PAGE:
When I was telling the same story to my Estonian friend, she stopped me here, and told, “Well, when I broke up with my boyfriend, my mom asked me the same question- Are you a lesbian?”

No… my friends, my Mom did not ask me that question. I guess she did not have such creative ideas. She also did not bother to ask “Do yo have a boyfriend”. She was too confident in her understanding that I stand no chance with guys and could not have had one. She rather asked, “Do you want to get married at all?” Simple question… eh? But my simpler answer, “Yes…but not now” could not pacify her disappointment.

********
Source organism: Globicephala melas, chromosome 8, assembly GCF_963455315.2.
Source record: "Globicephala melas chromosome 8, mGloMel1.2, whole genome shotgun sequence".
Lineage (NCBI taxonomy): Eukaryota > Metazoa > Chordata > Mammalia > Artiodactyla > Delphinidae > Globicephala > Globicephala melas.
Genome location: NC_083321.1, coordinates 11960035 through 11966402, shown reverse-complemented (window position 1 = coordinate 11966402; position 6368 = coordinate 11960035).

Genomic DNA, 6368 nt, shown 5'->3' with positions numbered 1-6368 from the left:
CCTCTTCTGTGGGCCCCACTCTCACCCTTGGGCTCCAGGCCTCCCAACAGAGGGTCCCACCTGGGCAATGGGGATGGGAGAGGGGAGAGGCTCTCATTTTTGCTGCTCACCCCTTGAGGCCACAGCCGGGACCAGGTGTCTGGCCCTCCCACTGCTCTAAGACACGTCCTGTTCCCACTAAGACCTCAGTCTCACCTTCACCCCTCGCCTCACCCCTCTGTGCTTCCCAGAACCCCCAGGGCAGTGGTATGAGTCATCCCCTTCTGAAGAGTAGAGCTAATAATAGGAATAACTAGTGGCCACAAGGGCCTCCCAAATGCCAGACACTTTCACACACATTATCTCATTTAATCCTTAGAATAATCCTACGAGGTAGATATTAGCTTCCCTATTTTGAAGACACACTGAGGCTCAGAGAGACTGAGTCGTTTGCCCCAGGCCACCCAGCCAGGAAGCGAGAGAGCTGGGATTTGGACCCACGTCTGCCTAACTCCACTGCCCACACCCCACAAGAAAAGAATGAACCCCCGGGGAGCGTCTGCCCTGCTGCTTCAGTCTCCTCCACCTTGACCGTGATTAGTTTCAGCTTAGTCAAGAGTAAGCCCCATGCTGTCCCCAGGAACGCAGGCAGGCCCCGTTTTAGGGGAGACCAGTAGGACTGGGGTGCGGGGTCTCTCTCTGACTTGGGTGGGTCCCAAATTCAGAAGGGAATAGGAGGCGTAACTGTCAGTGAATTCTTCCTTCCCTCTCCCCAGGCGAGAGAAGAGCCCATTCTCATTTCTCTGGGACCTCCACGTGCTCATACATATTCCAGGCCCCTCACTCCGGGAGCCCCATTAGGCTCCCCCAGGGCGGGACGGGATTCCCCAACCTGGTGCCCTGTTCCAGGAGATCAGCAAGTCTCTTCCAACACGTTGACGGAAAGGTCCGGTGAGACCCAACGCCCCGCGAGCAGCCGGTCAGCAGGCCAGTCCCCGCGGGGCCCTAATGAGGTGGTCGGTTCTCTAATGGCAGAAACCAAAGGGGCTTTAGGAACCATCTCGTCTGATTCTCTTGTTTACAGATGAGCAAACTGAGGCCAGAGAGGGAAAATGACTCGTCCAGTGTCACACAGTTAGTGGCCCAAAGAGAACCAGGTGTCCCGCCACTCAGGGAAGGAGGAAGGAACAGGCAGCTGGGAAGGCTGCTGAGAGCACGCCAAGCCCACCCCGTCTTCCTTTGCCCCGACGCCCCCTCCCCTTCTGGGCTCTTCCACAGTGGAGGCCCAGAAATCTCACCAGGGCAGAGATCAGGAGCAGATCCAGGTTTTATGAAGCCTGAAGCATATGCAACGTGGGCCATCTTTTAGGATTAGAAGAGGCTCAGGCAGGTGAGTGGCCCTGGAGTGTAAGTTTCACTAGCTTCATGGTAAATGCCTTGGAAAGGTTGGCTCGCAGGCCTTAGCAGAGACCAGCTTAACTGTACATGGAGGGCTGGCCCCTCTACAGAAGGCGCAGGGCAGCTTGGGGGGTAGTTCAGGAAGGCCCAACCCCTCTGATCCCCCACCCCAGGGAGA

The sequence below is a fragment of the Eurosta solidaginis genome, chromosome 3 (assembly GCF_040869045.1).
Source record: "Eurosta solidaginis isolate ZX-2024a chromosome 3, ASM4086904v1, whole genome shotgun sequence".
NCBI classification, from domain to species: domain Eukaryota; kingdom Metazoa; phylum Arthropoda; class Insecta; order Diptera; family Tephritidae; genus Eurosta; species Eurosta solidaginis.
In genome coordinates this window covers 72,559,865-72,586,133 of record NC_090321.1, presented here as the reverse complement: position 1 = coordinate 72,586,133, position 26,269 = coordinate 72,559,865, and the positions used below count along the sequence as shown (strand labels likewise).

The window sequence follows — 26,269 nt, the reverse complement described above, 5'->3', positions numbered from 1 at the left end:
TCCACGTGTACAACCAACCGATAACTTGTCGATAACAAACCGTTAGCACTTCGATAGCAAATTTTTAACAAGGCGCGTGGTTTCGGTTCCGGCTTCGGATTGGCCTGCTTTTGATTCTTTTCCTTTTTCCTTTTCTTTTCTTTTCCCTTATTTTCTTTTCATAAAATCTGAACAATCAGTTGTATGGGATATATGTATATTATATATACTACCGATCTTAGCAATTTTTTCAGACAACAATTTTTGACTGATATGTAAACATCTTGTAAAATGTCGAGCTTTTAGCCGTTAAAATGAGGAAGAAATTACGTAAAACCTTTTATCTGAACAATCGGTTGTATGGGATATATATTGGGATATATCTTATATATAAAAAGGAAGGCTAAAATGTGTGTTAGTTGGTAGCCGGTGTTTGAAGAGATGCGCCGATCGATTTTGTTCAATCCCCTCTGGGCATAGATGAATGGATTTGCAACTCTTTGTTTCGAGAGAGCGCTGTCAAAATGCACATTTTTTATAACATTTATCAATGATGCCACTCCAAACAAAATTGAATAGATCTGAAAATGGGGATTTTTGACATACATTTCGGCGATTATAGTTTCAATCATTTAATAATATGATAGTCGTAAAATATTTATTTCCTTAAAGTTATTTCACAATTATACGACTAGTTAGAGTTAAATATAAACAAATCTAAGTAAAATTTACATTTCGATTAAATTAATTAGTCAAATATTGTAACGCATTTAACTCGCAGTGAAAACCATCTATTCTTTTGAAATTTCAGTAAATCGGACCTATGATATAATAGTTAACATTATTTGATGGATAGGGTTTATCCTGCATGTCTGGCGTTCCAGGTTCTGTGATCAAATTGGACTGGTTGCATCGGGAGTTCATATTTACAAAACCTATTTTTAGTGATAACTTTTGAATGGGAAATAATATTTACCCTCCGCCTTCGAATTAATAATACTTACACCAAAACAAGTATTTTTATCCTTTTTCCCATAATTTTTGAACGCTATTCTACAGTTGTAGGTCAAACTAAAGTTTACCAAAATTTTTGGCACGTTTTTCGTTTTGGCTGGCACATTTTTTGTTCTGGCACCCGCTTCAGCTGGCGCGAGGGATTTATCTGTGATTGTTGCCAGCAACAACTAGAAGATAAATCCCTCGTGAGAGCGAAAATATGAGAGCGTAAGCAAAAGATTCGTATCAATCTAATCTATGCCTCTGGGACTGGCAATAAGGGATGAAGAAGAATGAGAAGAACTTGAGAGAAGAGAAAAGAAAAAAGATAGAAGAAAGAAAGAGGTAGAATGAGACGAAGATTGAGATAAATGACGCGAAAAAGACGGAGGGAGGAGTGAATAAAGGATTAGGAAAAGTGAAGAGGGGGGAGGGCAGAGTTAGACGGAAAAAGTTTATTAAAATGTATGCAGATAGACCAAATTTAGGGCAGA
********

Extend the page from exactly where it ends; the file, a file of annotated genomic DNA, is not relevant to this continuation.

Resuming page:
My friends who know me for the last decade already know how I escaped my mom’s marriage trap when my father intervened. My persuasion with him led to a negotiation. He came out with the simplest solution. If I continued with my studies, marriage would be postponed.

I do not want to elaborate here and bore my readers with details about how a non-academician like me had to do the donkey-work with books and journals for the next one month to clear the entrance exam for the Master’s course. Miracles do happen, and it did happen this time. That August Mysore saw me starting my Master’s course.

To be continued.....